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S. R. Furlanetto (California Institute of Technology/Yale University), C. L. Carilli (National Radio Astronomy Observatory), F. H. Briggs (RSAA/Mt. Stromlo, ATNF), M. Jarvis, S. Rawlings (Oxford University), H. Falcke (ASTRON)
The Square Kilometer Array (SKA) will be one of a suite of new, large telescopes for the 21st century probing fundamental physics, the origin and evolution of the Universe, the structure of the Milky Way Galaxy, and the formation and distribution of planets.
The epoch of reionization (EoR) sets a fundamental benchmark in cosmic structure formation, corresponding to the formation of the first luminous objects that ionize the neutral intergalactic medium (IGM). Recent observations at near-IR and radio wavelengths imply that we are finally probing into this key epoch of galaxy formation at z > 6. The SKA will provide critical insight into the EoR in a number of ways (for a review, see Carilli et al. 2004, NewAR, 48, 1029). First, the ability of the SKA to image the neutral IGM in 21cm emission is a truly unique probe of the process of reionization and is recognized as the next necessary and fundamental step in our study of the evolution of large scale structure and cosmic reionization. Second, study of HI 21cm absorption toward the first radio loud objects probes small to intermediate scale structure in the neutral 'cosmic web', as well as HI in the first collapsed structures (proto-disks and mini-halos). And third, the incomparable sensitivity of the SKA allows for the study of the molecular gas, dust, and star formation activity in the first galaxies, as well as the radio continuum emission from the first accreting massive black holes. Such objects will be obscured at optical wavelengths due to absorption by the neutral IGM.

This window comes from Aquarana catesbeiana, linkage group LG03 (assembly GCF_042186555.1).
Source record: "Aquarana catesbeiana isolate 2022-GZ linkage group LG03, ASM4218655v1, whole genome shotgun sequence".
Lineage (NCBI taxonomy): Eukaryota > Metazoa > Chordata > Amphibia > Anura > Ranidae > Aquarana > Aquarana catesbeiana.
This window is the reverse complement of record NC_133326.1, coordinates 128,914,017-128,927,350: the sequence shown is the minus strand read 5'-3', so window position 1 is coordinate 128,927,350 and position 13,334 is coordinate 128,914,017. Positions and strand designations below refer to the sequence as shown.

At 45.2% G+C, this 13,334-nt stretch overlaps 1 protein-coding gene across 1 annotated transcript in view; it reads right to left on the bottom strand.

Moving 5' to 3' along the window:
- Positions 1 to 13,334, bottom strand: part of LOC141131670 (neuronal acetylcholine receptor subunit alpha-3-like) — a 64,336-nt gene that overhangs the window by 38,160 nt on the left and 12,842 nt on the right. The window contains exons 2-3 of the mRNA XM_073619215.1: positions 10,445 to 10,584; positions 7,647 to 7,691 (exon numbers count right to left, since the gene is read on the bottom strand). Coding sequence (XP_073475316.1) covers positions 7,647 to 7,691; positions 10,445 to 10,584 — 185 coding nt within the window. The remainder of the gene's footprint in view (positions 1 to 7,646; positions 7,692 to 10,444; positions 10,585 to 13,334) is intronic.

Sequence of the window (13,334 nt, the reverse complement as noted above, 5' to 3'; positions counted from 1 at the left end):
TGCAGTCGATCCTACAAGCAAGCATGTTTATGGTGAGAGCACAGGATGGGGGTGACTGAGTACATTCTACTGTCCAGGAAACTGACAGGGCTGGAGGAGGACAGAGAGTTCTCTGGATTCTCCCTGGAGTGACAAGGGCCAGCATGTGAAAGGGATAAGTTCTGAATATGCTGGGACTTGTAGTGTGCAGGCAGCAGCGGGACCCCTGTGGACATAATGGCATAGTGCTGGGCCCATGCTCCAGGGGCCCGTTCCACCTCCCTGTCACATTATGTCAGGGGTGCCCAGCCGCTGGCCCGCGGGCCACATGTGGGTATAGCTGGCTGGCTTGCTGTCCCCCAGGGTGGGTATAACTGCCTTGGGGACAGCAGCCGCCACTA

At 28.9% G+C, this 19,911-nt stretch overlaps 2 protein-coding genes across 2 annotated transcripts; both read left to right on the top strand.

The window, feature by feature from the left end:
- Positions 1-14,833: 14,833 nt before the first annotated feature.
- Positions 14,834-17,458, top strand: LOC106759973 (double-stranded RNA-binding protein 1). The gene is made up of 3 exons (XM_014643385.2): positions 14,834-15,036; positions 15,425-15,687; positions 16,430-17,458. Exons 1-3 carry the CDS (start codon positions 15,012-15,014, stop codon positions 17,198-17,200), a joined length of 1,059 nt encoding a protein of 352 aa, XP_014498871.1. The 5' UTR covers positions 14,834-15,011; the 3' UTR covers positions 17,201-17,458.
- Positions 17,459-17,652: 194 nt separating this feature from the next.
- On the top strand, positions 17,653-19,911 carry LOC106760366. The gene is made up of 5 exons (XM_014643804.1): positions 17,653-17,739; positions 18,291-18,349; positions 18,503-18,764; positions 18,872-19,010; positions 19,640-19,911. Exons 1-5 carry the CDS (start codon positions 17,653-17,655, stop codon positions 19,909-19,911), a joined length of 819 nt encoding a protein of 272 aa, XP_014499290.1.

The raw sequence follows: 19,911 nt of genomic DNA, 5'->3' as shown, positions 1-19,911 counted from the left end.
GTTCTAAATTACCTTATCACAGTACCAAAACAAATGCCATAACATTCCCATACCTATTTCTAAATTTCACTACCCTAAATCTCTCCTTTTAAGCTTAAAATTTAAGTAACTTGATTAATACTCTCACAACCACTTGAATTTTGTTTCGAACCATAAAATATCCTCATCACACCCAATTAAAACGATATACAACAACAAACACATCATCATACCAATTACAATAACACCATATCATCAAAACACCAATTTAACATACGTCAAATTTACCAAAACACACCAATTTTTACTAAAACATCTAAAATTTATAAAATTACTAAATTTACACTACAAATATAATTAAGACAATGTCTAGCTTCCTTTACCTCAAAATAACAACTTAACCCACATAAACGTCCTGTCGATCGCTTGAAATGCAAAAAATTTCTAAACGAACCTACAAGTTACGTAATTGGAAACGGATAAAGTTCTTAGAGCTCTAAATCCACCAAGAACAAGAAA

The National Radio Astronomy Observatory (NRAO) is operated by Associated Universities, Inc. under a cooperative agreement with the National Science Foundation.
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Bulletin of the American Astronomical Society, 37 #4
© 2005. The American Astronomical Soceity.